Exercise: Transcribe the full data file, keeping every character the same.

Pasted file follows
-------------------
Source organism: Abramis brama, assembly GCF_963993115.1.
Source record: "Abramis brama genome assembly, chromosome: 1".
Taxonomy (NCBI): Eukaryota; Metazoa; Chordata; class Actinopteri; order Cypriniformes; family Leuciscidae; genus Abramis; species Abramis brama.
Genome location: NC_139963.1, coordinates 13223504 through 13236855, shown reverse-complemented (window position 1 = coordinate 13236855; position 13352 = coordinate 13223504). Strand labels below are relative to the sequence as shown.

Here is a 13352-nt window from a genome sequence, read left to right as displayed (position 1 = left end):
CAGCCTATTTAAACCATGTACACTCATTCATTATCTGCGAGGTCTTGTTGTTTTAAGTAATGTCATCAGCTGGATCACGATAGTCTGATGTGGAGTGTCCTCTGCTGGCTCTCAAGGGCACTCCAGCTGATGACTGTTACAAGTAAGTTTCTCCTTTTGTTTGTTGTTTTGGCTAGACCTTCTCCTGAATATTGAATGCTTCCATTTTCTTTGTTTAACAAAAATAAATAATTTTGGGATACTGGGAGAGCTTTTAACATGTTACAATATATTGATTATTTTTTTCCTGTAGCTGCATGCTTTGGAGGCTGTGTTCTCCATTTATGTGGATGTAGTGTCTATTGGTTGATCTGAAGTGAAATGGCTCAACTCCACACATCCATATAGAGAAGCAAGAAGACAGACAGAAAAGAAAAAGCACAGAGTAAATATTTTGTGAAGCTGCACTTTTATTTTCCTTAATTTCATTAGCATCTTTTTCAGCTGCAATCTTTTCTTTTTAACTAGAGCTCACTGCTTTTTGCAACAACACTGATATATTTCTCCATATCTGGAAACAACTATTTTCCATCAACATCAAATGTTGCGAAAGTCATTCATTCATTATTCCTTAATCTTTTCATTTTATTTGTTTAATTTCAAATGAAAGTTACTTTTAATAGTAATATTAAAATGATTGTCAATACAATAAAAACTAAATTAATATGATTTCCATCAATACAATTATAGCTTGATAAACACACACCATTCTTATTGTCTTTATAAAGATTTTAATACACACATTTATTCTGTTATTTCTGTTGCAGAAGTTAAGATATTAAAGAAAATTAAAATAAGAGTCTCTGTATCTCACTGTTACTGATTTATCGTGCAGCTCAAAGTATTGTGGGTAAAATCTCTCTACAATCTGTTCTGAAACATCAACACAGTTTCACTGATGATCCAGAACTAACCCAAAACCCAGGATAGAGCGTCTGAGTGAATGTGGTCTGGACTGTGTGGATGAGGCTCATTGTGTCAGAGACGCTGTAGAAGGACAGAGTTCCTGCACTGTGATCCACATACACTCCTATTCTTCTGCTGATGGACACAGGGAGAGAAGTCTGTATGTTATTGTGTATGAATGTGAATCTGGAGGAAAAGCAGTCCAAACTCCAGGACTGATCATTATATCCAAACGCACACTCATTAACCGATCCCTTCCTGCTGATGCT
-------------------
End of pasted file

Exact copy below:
Source organism: Abramis brama, assembly GCF_963993115.1.
Source record: "Abramis brama genome assembly, chromosome: 1".
Taxonomy (NCBI): Eukaryota; Metazoa; Chordata; class Actinopteri; order Cypriniformes; family Leuciscidae; genus Abramis; species Abramis brama.
Genome location: NC_139963.1, coordinates 13223504 through 13236855, shown reverse-complemented (window position 1 = coordinate 13236855; position 13352 = coordinate 13223504). Strand labels below are relative to the sequence as shown.

Here is a 13352-nt window from a genome sequence, read left to right as displayed (position 1 = left end):
CAGCCTATTTAAACCATGTACACTCATTCATTATCTGCGAGGTCTTGTTGTTTTAAGTAATGTCATCAGCTGGATCACGATAGTCTGATGTGGAGTGTCCTCTGCTGGCTCTCAAGGGCACTCCAGCTGATGACTGTTACAAGTAAGTTTCTCCTTTTGTTTGTTGTTTTGGCTAGACCTTCTCCTGAATATTGAATGCTTCCATTTTCTTTGTTTAACAAAAATAAATAATTTTGGGATACTGGGAGAGCTTTTAACATGTTACAATATATTGATTATTTTTTTCCTGTAGCTGCATGCTTTGGAGGCTGTGTTCTCCATTTATGTGGATGTAGTGTCTATTGGTTGATCTGAAGTGAAATGGCTCAACTCCACACATCCATATAGAGAAGCAAGAAGACAGACAGAAAAGAAAAAGCACAGAGTAAATATTTTGTGAAGCTGCACTTTTATTTTCCTTAATTTCATTAGCATCTTTTTCAGCTGCAATCTTTTCTTTTTAACTAGAGCTCACTGCTTTTTGCAACAACACTGATATATTTCTCCATATCTGGAAACAACTATTTTCCATCAACATCAAATGTTGCGAAAGTCATTCATTCATTATTCCTTAATCTTTTCATTTTATTTGTTTAATTTCAAATGAAAGTTACTTTTAATAGTAATATTAAAATGATTGTCAATACAATAAAAACTAAATTAATATGATTTCCATCAATACAATTATAGCTTGATAAACACACACCATTCTTATTGTCTTTATAAAGATTTTAATACACACATTTATTCTGTTATTTCTGTTGCAGAAGTTAAGATATTAAAGAAAATTAAAATAAGAGTCTCTGTATCTCACTGTTACTGATTTATCGTGCAGCTCAAAGTATTGTGGGTAAAATCTCTCTACAATCTGTTCTGAAACATCAACACAGTTTCACTGATGATCCAGAACTAACCCAAAACCCAGGATAGAGCGTCTGAGTGAATGTGGTCTGGACTGTGTGGATGAGGCTCATTGTGTCAGAGACGCTGTAGAAGGACAGAGTTCCTGCACTGTGATCCACATACACTCCTATTCTTCTGCTGATGGACACAGGGAGAGAAGTCTGTATGTTATTGTGTATGAATGTGAATCTGGAGGAAAAGCAGTCCAAACTCCAGGACTGATCATTATATCCAAACGCACACTCATTAACCGATCCCTTCCTGCTGATGCT